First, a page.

Officials doubt funding requests will be fulfilled

$86 million for schools considered too much

`That amount is not doable'

Kittamaqundi dredging help has `zero' chance

Howard County

October 20, 2002|By Larry Carson | Larry Carson,SUN STAFF

The $86.4 million that Howard County school officials are requesting for new buildings, additions and renovations next year is impossibly high, according to county officials who control the purse strings and candidates who would like to.

And the Columbia Association's chances of getting county money to help dredge Lake Kittamaqundi are "zero," County Executive James N. Robey, a Democrat, said Friday. Republican candidate Steven H. Adler wasn't quite so definite, but said that "it appears at this time they [CA] have more money to fund it than we have."

CA leaders tentatively decided to put aside $1 million for the long-overdue job, but hope to get another $1 million from other sources.

With the state facing a projected $1.7 billion deficit and county revenues that are still flat, Howard officials fear they won't be able to keep up with burgeoning school enrollments and ever-increasing infrastructure repair needs. Even though Howard's vaunted school system is every politician's top priority, no one is willing to go as far as the school board did.

"We're not going to get the money from the state we need. We can't raise people's taxes to get through this," County Councilman Allan H. Kittleman told a Chamber of Commerce breakfast crowd Friday at the Columbia Hilton.

Board members aren't apologizing, though.

"I voted for it because we need it. The kids are there," school board Chairman Jane Schuchardt said. With all-day kindergarten coming and crowded classrooms, especially in the northeastern part of the county, she said the board felt it had to ask for a new northeastern elementary and change the date of the proposed 2008 northern elementary to 2006.

"I don't see it being funded all at one time. ... We've made the attempt," said Schuchardt, who is leaving the board in December, when the winner of the school board race between Courtney Watson and Barry Tevelow will take her spot.

"It's too much. We can't afford it," Robey said of the proposed 54 percent increase in the schools' capital budget. "I know that amount is not doable." This year the capital budget for schools is $55.6 million.

Robey said the board's action "does put me in an untenable position of being the bad guy."

Adler, who has campaigned on a promise not to raise taxes and to prune wasteful spending, said that if elected, "I would try to prevail on them in the future to be realistic" and prioritize their list of requests. Asking for everything at once "sets up false expectations and becomes divisive over the county," Adler said.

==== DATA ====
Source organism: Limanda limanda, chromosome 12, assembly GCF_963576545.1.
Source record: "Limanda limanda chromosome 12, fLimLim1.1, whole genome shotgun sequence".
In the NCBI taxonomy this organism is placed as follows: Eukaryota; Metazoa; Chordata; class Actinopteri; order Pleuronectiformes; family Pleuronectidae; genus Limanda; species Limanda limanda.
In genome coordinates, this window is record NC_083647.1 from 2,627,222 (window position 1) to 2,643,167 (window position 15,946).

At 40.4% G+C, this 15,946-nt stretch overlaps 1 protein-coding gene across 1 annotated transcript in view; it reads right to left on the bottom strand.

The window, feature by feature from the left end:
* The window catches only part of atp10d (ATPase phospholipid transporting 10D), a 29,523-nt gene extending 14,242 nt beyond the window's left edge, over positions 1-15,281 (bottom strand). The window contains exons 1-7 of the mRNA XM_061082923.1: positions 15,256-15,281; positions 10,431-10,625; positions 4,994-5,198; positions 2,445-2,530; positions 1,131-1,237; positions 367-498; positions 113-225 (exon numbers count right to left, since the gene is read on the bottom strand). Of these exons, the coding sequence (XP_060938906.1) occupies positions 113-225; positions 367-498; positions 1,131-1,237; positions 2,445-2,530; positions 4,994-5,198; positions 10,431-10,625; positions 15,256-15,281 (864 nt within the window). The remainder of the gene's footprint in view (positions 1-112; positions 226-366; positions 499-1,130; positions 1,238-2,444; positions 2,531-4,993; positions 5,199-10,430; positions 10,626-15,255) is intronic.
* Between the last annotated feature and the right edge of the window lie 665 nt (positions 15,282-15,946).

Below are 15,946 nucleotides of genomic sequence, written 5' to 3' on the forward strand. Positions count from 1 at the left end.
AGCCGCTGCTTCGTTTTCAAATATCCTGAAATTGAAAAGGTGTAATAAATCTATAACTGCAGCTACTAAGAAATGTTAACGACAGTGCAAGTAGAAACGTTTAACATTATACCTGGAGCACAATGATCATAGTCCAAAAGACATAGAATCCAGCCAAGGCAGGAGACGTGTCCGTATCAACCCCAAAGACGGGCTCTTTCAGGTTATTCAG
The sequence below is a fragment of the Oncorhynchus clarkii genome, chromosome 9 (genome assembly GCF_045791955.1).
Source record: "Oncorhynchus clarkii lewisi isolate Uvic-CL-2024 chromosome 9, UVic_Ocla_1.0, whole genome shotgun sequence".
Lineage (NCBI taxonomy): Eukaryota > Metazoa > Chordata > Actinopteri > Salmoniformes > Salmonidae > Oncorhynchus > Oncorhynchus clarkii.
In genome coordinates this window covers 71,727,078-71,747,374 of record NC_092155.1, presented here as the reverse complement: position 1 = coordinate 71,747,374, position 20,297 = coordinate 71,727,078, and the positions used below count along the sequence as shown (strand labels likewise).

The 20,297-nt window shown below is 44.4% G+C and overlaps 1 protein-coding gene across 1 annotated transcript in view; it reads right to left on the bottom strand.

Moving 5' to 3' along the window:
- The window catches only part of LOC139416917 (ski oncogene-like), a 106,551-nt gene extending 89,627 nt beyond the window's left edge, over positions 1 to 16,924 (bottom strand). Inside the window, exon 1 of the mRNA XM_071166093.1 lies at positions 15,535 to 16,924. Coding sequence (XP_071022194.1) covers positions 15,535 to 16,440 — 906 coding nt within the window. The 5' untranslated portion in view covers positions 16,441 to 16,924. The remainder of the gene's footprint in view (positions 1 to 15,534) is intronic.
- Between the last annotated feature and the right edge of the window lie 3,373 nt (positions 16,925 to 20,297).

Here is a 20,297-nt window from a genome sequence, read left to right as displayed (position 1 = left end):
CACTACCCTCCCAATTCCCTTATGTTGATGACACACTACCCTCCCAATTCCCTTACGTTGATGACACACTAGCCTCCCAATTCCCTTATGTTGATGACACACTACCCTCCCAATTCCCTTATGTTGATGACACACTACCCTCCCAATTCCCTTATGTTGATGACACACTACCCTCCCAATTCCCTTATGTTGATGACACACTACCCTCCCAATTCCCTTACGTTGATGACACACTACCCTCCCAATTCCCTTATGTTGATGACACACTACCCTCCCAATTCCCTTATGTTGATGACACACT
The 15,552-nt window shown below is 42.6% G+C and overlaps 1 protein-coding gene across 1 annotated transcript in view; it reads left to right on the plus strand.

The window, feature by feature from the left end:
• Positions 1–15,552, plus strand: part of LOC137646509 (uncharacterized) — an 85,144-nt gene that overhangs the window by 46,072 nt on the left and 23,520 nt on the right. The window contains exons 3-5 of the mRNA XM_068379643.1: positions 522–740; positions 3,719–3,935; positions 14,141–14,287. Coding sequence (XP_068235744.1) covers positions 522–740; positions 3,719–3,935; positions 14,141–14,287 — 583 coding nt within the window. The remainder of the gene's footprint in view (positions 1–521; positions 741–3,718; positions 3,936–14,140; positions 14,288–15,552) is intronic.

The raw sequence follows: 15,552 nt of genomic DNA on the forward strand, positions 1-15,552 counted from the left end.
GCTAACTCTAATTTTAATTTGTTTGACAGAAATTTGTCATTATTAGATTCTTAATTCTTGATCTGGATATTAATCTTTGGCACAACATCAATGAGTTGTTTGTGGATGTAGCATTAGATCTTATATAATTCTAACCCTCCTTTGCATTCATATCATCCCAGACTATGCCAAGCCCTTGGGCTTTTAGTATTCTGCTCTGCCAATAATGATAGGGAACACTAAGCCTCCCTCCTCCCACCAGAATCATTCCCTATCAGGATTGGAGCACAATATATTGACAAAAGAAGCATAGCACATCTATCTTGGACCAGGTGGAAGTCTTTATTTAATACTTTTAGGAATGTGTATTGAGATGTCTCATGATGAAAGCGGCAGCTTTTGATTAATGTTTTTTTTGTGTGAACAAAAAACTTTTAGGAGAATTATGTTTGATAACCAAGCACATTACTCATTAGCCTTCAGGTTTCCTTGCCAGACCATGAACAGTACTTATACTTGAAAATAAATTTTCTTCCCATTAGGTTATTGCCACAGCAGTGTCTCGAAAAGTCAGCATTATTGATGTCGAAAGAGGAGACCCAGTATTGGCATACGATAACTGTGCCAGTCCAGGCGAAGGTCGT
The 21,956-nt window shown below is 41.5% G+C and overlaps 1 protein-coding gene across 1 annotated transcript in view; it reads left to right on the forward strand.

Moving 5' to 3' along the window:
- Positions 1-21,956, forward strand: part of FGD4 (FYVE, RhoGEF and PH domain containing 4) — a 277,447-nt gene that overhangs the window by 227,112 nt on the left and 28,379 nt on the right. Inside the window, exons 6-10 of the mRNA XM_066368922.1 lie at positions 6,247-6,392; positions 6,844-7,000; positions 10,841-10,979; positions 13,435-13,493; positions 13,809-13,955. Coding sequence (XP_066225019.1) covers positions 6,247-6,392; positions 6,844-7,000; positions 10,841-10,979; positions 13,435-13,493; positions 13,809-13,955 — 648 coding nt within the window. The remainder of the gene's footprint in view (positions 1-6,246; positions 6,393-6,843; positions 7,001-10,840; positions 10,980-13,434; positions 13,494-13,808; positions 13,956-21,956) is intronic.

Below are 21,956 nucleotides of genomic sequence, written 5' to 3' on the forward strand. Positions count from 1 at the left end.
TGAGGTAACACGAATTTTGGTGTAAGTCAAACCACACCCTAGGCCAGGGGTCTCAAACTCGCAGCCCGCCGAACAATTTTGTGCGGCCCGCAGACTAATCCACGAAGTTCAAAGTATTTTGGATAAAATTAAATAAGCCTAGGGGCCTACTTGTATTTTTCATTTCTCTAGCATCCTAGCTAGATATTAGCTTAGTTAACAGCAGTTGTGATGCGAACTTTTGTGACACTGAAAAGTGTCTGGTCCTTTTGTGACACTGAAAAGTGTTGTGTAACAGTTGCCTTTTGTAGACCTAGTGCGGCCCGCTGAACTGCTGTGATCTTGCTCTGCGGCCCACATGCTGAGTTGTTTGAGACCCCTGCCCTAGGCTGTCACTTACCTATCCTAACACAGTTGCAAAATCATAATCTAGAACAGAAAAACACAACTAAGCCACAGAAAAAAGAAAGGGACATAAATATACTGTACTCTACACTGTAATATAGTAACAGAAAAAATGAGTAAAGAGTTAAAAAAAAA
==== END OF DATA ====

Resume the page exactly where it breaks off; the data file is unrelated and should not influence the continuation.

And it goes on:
When Robey ran into schools Superintendent John O'Rourke on Thursday, "he smiled, and I smiled," Robey said, indicating that they both knew the capital budget request was too high. Robey said that if re-elected, he told O'Rourke they could work out a compromise based on what money is available.

County Councilman Christopher J. Merdon, an Ellicott City Republican who first suggested building a another school instead of three additions in the northeast, said he's glad the board asked for what it needs. "If we build the capacity, the seats will be filled," he said, adding that he suspects not all the additions would be needed if the school is built.

"We're not going to be able to afford all the projects requested," Merdon told the chamber group.

Guy J. Guzzone, a North Laurel-Savage Democrat, said he is not upset either by the board's action. "They need to give us their best list," he said.

Watson, a school board candidate who spent years advocating for a new northeast elementary school that is due to open next fall as Bellows Spring and a new high school, said the board asked for everything at once. "We're probably going to need all those seats, but not in 2006." The board could have taken longer to consider the issue, she said.

Tevelow agreed that the board is "dreaming," and should prioritize its list, adding that he's against school additions that accommodate developers but don't improve core facilities such as cafeterias and auditoriums. Still, he said, "we need additional facilities."

As for giving money to the Columbia Association, Robey said he entertained a similar request several years ago, but the county could not find any state or federal grants available for dredging Columbia's lakes. Columbia officials argue that since a branch of the Patuxent River flows past Kittamaqundi, depositing silt on the way, other agencies should help the private homeowners association pay to restore the lake.

But Adler pointed out that CA has had budget surpluses every year, while the county has none.

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